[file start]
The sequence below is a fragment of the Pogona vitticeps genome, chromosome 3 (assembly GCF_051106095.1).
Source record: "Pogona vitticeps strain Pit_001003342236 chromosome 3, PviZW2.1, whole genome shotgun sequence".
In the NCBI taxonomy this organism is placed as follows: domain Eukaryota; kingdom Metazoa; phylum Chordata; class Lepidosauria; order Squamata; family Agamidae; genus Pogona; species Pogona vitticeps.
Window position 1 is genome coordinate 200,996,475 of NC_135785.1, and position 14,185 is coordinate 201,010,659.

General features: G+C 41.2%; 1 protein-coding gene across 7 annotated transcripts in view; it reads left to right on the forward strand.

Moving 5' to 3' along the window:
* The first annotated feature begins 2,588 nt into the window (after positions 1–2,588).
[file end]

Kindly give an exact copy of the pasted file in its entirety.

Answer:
The sequence below is a fragment of the Pogona vitticeps genome, chromosome 3 (assembly GCF_051106095.1).
Source record: "Pogona vitticeps strain Pit_001003342236 chromosome 3, PviZW2.1, whole genome shotgun sequence".
In the NCBI taxonomy this organism is placed as follows: domain Eukaryota; kingdom Metazoa; phylum Chordata; class Lepidosauria; order Squamata; family Agamidae; genus Pogona; species Pogona vitticeps.
Window position 1 is genome coordinate 200,996,475 of NC_135785.1, and position 14,185 is coordinate 201,010,659.

General features: G+C 41.2%; 1 protein-coding gene across 7 annotated transcripts in view; it reads left to right on the forward strand.

Moving 5' to 3' along the window:
* The first annotated feature begins 2,588 nt into the window (after positions 1–2,588).